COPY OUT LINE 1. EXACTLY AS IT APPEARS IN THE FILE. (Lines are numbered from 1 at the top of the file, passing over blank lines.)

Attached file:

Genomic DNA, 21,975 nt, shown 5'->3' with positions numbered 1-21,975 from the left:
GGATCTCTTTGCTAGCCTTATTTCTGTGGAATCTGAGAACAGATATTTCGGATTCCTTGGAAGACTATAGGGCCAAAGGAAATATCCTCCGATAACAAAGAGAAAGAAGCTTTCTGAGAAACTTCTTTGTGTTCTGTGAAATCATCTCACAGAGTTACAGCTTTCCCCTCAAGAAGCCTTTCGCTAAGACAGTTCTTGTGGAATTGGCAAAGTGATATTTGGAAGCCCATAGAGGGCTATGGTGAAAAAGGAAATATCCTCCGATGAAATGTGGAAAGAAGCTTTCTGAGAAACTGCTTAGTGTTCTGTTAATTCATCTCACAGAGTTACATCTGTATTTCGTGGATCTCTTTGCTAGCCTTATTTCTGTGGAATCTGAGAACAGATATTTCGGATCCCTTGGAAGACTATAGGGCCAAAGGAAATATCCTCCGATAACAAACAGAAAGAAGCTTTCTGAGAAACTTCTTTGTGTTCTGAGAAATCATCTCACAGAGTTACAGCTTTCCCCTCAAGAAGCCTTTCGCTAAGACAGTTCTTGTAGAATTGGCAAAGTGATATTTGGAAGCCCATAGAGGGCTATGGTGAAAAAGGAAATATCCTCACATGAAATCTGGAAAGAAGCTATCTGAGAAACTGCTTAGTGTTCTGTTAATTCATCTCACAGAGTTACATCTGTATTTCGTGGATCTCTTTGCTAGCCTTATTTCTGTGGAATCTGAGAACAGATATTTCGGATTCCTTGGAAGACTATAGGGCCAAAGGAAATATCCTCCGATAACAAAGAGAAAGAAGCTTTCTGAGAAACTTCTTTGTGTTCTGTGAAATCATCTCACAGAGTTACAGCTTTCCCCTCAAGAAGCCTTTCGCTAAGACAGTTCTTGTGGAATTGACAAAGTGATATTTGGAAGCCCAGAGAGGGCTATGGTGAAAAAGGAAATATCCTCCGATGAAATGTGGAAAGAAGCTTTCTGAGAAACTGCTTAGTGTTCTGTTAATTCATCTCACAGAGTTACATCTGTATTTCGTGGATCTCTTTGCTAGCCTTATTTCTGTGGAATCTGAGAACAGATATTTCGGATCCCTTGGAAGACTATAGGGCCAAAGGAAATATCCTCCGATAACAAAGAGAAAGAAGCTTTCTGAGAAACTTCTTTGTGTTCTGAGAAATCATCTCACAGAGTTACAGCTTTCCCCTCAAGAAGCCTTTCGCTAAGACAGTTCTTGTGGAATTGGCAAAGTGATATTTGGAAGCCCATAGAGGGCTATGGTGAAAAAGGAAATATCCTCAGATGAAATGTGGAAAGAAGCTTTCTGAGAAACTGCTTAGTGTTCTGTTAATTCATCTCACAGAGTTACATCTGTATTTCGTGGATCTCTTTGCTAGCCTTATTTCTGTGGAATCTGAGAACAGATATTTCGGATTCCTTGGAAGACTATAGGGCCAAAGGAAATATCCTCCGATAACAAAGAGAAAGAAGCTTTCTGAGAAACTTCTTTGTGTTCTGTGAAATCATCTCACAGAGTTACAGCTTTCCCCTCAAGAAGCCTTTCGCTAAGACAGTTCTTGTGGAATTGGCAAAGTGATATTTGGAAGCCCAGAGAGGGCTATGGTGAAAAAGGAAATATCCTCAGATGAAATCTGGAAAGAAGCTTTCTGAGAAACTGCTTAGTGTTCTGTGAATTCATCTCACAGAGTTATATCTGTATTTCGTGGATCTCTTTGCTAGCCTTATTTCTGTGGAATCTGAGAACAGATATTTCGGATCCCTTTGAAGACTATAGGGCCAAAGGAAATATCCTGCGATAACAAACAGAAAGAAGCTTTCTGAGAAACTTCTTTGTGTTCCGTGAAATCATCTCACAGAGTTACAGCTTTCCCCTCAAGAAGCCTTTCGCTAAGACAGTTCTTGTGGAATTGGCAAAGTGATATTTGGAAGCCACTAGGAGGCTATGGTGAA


Genomic DNA, 21,975 nt, shown 5'->3' with positions numbered 1-21,975 from the left: